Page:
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Archive spotlight: Fry-Jefferson map

Archive spotlight: Fry-Jefferson map

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Fry-Jefferson map

The Wilton House Museum highlights life in Virginia since the 18th century. Here, William Strollo, Wilton's director of education and public relations, outlines a notable map in our history.

Fry-Jefferson Map


Hanging in the Wilton study is one of the most important maps in Virginia history - one that highlighted colony borders, rivers and mountains and served as a resource for later cartographers.

Formally known as "A Map of the most Inhabited part of Virginia containing the whole Province of Maryland with Part of Pensilvania, New Jersey and North Carolina," it is more commonly referred to as the Fry-Jefferson Map.

The map was surveyed by Joshua Fry and Peter Jefferson (father of Thomas Jefferson); it was completed in 1751 and published later in London. The cartouche in the lower right corner depicts a dockside scene with English gentlemen, African-Americans loading hogsheads and a sailing ship in the background.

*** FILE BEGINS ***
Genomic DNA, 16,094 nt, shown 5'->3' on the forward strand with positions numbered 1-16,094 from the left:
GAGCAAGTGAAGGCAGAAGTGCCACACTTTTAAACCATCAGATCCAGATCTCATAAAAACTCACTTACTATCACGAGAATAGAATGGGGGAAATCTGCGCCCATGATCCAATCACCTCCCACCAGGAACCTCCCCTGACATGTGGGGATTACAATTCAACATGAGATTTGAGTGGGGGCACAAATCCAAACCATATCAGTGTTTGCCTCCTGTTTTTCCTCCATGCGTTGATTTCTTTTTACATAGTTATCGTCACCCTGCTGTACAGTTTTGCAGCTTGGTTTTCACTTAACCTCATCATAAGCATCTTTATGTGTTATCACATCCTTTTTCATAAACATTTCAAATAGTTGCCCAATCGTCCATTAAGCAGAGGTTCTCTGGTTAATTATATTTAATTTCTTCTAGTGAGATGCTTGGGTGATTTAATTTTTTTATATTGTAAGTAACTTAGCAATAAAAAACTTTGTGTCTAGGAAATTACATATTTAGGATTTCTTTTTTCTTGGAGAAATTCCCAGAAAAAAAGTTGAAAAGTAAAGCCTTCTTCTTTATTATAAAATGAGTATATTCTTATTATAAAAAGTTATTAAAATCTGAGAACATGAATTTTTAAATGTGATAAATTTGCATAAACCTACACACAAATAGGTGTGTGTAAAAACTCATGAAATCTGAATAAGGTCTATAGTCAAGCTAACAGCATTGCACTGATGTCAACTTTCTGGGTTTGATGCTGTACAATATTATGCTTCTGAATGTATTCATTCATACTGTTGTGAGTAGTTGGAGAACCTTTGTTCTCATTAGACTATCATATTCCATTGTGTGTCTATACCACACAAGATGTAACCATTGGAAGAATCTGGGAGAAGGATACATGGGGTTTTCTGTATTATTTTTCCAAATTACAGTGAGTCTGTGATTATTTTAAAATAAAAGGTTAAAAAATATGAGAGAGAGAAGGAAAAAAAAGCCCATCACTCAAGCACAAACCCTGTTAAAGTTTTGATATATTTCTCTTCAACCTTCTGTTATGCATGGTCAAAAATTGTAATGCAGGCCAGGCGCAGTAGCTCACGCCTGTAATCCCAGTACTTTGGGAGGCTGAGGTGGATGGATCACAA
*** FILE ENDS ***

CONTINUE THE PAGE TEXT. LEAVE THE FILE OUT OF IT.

Maps such as this served multiple purposes in Colonial Virginia. Certainly, they functioned as an aid for traveling from place to place – looking closely at the map, this becomes clear becauase towns and estates dot the Virginia landscape.

But they also served to represent the affluence of the owner. The cost of the map alone reflected his wealth, not to mention the added cost he might pay to have his house included on the map.

Symbolism within the map, too, can convey social and political position. The economic dealings of the gentlemen on the dock, as well as the shirtless enslaved Africans, represent wealth and prosperity of the owner.



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